Decimal Numbers: Thousandths

Contributor: Erika Wargo. Lesson ID: 12533

Is there an easier way to write 67-23/1000, or sixty-seven and twenty-three one-thousandths? Oh, yes! Make it a point to learn how to write and read numbers using decimal notation, up to thousandths!

categories

Elementary

subject
Math
learning style
Visual
personality style
Beaver
Grade Level
Intermediate (3-5)
Lesson Type
Skill Sharpener

Lesson Plan - Get It!

Audio:

Jackson’s bag of candy weighed 1.15 pounds. How do you read the amount of candy Jackson had as a decimal number? We think Jackson should share his candy with you if you get it right!

A decimal number is a number that contains a decimal point (.).

Numbers after the decimal point have a different value from the numbers before the decimal point. Each place value position has a specific value. Take some time to review place value of whole numbers and decimals with a video, Math Antics - Decimal Place Value. As you watch the video (below), write down the answers to the following questions:

  • What are the three place value spots to the right of the decimal point?
  • When reading a decimal number, what word is read for the decimal point?
  • Are decimal numbers greater than or less than whole numbers? For example, is 0.50 greater than or less than 1.50?

Discuss the questions with a parent or teacher after you watch Math Antics - Decimal Place Value:

 

Decimal numbers are used to write large and small numbers. Digits to the left of a decimal point show whole numbers, often greater than one. Digits to the right of a decimal point show numbers less than one. The decimal point goes in between the ones place and the tenths place. When reading a decimal number, the word "and" is usually used to indicate the location of the decimal point.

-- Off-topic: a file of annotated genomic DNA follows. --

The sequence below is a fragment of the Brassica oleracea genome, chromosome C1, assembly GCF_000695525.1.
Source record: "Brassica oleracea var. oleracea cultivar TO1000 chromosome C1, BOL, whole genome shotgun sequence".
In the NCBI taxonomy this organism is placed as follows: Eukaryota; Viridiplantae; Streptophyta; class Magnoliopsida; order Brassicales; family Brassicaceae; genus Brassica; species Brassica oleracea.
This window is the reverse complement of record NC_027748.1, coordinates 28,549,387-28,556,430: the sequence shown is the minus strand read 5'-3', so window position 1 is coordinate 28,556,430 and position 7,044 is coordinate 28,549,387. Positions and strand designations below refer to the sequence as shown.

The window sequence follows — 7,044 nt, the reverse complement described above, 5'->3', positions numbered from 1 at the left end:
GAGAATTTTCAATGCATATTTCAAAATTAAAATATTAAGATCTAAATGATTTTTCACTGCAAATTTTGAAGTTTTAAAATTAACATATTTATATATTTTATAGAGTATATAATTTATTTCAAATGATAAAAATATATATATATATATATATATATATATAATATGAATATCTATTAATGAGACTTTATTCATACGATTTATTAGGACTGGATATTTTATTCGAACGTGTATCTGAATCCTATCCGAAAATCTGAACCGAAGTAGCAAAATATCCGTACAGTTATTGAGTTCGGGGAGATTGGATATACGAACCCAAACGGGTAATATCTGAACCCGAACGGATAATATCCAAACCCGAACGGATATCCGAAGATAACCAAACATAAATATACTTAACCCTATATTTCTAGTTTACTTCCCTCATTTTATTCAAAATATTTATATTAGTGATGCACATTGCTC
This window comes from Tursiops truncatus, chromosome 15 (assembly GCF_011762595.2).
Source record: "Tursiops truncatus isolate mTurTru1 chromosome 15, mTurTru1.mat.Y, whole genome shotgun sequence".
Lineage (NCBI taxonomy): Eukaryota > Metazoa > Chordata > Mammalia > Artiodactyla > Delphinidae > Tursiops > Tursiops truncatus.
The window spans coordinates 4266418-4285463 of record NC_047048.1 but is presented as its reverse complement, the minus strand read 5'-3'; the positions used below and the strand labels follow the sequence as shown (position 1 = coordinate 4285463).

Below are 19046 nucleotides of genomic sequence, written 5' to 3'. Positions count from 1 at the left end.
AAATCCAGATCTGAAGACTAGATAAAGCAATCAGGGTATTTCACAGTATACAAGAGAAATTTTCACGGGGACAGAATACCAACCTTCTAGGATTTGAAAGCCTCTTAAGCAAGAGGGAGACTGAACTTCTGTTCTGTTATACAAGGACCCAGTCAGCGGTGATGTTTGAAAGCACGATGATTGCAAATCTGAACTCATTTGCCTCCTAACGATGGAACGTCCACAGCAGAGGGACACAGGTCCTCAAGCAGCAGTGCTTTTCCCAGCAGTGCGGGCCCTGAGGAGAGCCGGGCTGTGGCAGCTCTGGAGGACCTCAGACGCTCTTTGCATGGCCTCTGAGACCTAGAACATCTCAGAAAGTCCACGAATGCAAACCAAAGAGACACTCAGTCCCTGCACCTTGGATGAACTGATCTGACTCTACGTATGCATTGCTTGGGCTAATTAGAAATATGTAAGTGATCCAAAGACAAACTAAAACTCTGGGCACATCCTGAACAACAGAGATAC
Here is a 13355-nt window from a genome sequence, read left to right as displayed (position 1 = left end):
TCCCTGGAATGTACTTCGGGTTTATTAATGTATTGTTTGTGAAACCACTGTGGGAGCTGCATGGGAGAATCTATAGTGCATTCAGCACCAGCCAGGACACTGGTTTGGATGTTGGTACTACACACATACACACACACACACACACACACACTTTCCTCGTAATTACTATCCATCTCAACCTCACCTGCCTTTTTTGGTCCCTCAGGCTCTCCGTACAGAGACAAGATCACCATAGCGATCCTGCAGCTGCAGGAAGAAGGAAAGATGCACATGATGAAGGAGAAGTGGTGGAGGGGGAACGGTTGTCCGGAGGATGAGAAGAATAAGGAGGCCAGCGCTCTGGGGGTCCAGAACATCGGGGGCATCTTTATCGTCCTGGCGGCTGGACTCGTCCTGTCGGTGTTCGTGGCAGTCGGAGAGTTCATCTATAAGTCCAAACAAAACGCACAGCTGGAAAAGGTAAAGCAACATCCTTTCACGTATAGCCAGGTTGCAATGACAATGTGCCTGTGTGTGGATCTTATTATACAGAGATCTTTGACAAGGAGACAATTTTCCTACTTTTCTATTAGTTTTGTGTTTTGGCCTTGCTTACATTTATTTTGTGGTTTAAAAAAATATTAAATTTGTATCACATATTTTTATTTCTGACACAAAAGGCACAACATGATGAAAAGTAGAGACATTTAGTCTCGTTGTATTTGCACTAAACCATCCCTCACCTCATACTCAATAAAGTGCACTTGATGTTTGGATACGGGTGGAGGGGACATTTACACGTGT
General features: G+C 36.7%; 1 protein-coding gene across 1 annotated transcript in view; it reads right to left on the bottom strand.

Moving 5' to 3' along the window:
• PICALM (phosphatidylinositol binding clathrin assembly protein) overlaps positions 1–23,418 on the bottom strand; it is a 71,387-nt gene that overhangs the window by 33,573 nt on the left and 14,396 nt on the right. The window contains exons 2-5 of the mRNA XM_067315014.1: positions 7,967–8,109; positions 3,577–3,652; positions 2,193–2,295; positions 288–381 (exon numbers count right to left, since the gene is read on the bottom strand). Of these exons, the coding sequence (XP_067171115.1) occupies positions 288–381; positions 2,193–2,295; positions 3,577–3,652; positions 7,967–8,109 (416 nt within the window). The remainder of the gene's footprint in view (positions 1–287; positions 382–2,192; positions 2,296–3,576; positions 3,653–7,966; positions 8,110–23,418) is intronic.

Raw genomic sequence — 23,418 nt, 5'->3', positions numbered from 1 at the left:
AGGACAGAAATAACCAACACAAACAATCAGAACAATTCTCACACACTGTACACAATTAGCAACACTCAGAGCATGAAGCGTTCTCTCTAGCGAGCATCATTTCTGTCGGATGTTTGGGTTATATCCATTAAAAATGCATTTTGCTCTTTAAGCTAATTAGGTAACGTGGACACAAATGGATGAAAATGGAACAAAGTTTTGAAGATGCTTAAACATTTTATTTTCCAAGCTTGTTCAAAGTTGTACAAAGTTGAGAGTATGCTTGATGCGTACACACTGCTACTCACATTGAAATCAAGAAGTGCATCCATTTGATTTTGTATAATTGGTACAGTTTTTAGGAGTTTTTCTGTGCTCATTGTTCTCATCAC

Notice that the place values to the right of the decimal point are written with a “ths” at the end of the word. The decimal places to the right of the decimal are the fraction part of the number. Decimals can be thought of as a fraction where the denominator is a number such as 10, 100, or 1000.

thousands

1,000

hundreds

100

tens

10

ones

1

decimal point

tenths

1/10

hundredths

1/100

thousandths

1/1000

        .      

 

Example In the number 16.875, name the digit in each place value spot using the place value chart.

  1. tenths? 8
  2. thousandths? 5
  3. hundredths? 7
  4. ones? 6
  5. tens? 1

thousands

1,000

hundreds

100

tens

10

ones

1

decimal point

tenths

1/10

hundredths

1/100

thousandths

1/1000

    1 6 . 8 7 5

 

Example Take a look at the problem from the beginning of the lesson:

Jackson’s bag of candy weighed 1.15 pounds. How do you read the amount of candy Jackson had as a decimal number?

thousands

1,000

hundreds

100

tens

10

ones

1

decimal point

tenths

1/10

hundredths

1/100

thousandths

1/1000

      1 . 1 5  

 

When reading a decimal number:

  • read the whole-number part first.
  • say “and” at the decimal point, then read the fraction part, which is the part to the right of the decimal.
  • for the fraction part, read the digits as they appear, then say the place value of the last digit. The last digit of 1.15 is 5 and it is in the hundredths place.

1.15 is read as one and fifteen hundredths.

Discuss with a parent or teacher:

  • Name the three decimal places after the decimal point.
  • What is the place value to the left of the decimal called?

In the Got It? section, you will practice place value with interactive games.

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